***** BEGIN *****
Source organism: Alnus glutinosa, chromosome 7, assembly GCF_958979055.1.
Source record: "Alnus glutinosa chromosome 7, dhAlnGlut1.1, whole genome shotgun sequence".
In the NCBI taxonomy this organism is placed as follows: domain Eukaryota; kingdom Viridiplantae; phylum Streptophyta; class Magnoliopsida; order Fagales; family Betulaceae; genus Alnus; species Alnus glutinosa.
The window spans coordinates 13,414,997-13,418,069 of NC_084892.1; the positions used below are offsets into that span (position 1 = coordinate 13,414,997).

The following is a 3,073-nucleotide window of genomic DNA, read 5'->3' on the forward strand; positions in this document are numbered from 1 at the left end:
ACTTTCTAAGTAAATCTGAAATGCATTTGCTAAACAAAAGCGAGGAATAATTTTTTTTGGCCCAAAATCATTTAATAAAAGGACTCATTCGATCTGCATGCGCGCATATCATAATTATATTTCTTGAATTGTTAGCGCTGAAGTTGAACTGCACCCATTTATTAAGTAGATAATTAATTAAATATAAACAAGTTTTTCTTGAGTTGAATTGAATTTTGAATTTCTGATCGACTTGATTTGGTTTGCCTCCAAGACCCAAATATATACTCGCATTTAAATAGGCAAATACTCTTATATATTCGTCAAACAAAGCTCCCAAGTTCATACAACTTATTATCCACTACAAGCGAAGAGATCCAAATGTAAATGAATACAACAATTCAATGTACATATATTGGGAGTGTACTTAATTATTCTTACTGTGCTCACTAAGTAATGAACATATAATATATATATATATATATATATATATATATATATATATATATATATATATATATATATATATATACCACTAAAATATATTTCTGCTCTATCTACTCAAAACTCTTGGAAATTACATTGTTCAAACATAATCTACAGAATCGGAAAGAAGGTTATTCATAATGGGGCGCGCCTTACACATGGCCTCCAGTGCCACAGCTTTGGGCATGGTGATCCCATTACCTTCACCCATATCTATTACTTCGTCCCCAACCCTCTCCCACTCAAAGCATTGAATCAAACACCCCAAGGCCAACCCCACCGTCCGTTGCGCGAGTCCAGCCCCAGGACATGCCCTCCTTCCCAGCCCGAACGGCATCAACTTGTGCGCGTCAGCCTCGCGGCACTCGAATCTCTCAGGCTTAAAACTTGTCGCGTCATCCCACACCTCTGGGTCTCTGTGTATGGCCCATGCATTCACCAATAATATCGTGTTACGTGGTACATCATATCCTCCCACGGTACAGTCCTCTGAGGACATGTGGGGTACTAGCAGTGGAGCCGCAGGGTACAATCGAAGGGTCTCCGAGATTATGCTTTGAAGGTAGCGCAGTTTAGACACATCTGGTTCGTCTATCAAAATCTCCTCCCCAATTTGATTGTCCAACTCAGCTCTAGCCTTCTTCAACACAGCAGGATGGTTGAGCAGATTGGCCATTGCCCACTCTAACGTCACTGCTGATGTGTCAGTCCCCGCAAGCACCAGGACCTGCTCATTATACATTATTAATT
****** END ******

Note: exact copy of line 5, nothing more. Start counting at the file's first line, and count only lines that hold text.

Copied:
The following is a 3,073-nucleotide window of genomic DNA, read 5'->3' on the forward strand; positions in this document are numbered from 1 at the left end: